Australia’s Artico Ensemble specializes in creating chamber music performances in community venues around Brisbane. The group’s aim is to make quality concerts accessible to audiences unable to attend mainstream concert halls and establish a network of small performance spaces. Artico’s experience is documented in current doctoral research, highlighting the benefits and challenges of this type of music making for all partners involved: the artists, audience and administrators. Artico has initiated partnerships with community organizations, businesses and local government, strengthening bonds between art providers, supports and arts facilitators, resulting in a model that may be used to enhance cultural participation in communities. This presentation by Artico’s Rianne Wilschut described the group’s history and modus operandi, made connections with available research and added to the discussion about the many ways chamber music can be featured in a portfolio clarinetist’s career.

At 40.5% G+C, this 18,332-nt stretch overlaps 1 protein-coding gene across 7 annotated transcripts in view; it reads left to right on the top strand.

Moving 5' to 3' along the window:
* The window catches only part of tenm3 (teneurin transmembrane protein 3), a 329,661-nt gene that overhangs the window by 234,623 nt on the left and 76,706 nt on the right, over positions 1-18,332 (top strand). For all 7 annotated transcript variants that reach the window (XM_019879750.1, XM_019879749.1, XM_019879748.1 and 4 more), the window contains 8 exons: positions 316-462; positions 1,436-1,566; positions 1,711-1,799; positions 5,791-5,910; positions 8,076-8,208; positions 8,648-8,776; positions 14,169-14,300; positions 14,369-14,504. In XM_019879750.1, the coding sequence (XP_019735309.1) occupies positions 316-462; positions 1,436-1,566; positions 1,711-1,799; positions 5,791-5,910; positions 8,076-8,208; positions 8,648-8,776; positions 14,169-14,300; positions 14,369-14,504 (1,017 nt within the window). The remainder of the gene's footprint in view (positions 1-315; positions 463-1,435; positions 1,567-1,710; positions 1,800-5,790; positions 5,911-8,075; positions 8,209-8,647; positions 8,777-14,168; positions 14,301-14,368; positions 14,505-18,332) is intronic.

This lecture was very enjoyable and well planned. Specifically interesting was the discussion on how small community venues are the path of engagement to the arts. By focusing on forming a model of collaboration between groups and venues, Artico has made a place for itself in Brisbane that adds to the existing opportunities and which does not detract from the opportunities previously available. This model would work well in many countries and it is beneficial to all that Wilschut has documented the process in such detail. After sharing research on concert venue comparisons, the author encouraged us to not rule out these smaller venues.
Wilschut’s enthusiasm for chamber music performance and cultural participation should be commended. Please contact her with any questions you may have!
–Notes by Dr. Dawn Marie Lindblade
Dr. Lindblade is the Assistant Professor of Clarinet at the University of Central Oklahoma and is a Clinician at Clarinet Pro Workshops, Austin Texas.